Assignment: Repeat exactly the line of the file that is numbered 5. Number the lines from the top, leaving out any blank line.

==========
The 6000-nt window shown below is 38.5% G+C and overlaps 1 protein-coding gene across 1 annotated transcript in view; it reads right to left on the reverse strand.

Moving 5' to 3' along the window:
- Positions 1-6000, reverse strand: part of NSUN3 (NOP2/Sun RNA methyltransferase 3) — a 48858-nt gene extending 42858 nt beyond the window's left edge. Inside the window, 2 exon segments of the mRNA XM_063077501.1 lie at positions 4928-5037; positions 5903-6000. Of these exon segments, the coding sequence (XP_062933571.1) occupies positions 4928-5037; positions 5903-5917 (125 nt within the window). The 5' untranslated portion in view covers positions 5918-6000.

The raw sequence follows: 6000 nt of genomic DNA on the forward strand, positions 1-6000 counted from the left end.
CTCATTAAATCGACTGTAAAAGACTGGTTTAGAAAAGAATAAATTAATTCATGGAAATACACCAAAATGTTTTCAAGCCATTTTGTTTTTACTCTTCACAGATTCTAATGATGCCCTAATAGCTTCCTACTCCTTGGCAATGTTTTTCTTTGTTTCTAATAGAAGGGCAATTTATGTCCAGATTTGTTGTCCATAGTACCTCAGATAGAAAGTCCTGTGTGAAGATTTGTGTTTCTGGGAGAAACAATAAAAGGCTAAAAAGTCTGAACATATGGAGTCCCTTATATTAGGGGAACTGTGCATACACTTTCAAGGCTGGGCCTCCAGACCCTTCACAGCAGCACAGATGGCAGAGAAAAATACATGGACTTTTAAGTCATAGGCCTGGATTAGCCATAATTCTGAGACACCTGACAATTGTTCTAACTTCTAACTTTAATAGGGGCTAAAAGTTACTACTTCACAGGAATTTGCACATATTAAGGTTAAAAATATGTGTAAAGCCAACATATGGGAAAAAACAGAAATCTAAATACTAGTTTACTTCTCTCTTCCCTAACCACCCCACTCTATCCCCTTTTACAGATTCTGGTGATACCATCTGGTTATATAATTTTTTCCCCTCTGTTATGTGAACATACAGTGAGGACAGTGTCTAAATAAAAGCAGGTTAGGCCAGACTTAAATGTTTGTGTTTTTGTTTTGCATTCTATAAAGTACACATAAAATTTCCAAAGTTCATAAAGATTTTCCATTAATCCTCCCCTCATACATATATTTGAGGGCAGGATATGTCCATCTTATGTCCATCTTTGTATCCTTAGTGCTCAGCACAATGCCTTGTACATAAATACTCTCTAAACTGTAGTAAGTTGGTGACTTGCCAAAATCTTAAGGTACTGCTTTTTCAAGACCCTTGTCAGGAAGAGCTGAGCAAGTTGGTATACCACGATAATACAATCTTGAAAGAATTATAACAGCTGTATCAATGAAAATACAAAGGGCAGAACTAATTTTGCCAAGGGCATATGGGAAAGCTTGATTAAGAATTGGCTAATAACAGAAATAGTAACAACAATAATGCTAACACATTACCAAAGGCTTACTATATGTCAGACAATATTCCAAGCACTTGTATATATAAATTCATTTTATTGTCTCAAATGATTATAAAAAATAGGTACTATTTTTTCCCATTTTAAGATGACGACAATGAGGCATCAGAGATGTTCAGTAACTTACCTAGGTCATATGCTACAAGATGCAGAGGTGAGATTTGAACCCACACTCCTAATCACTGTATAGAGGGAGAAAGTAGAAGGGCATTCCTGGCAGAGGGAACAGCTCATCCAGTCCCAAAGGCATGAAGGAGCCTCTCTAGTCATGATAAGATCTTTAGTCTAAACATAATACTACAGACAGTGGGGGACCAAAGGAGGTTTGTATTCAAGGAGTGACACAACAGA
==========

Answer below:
CTCATTAAATCGACTGTAAAAGACTGGTTTAGAAAAGAATAAATTAATTCATGGAAATACACCAAAATGTTTTCAAGCCATTTTGTTTTTACTCTTCACAGATTCTAATGATGCCCTAATAGCTTCCTACTCCTTGGCAATGTTTTTCTTTGTTTCTAATAGAAGGGCAATTTATGTCCAGATTTGTTGTCCATAGTACCTCAGATAGAAAGTCCTGTGTGAAGATTTGTGTTTCTGGGAGAAACAATAAAAGGCTAAAAAGTCTGAACATATGGAGTCCCTTATATTAGGGGAACTGTGCATACACTTTCAAGGCTGGGCCTCCAGACCCTTCACAGCAGCACAGATGGCAGAGAAAAATACATGGACTTTTAAGTCATAGGCCTGGATTAGCCATAATTCTGAGACACCTGACAATTGTTCTAACTTCTAACTTTAATAGGGGCTAAAAGTTACTACTTCACAGGAATTTGCACATATTAAGGTTAAAAATATGTGTAAAGCCAACATATGGGAAAAAACAGAAATCTAAATACTAGTTTACTTCTCTCTTCCCTAACCACCCCACTCTATCCCCTTTTACAGATTCTGGTGATACCATCTGGTTATATAATTTTTTCCCCTCTGTTATGTGAACATACAGTGAGGACAGTGTCTAAATAAAAGCAGGTTAGGCCAGACTTAAATGTTTGTGTTTTTGTTTTGCATTCTATAAAGTACACATAAAATTTCCAAAGTTCATAAAGATTTTCCATTAATCCTCCCCTCATACATATATTTGAGGGCAGGATATGTCCATCTTATGTCCATCTTTGTATCCTTAGTGCTCAGCACAATGCCTTGTACATAAATACTCTCTAAACTGTAGTAAGTTGGTGACTTGCCAAAATCTTAAGGTACTGCTTTTTCAAGACCCTTGTCAGGAAGAGCTGAGCAAGTTGGTATACCACGATAATACAATCTTGAAAGAATTATAACAGCTGTATCAATGAAAATACAAAGGGCAGAACTAATTTTGCCAAGGGCATATGGGAAAGCTTGATTAAGAATTGGCTAATAACAGAAATAGTAACAACAATAATGCTAACACATTACCAAAGGCTTACTATATGTCAGACAATATTCCAAGCACTTGTATATATAAATTCATTTTATTGTCTCAAATGATTATAAAAAATAGGTACTATTTTTTCCCATTTTAAGATGACGACAATGAGGCATCAGAGATGTTCAGTAACTTACCTAGGTCATATGCTACAAGATGCAGAGGTGAGATTTGAACCCACACTCCTAATCACTGTATAGAGGGAGAAAGTAGAAGGGCATTCCTGGCAGAGGGAACAGCTCATCCAGTCCCAAAGGCATGAAGGAGCCTCTCTAGTCATGATAAGATCTTTAGTCTAAACATAATACTACAGACAGTGGGGGACCAAAGGAGGTTTGTATTCAAGGAGTGACACAACAGA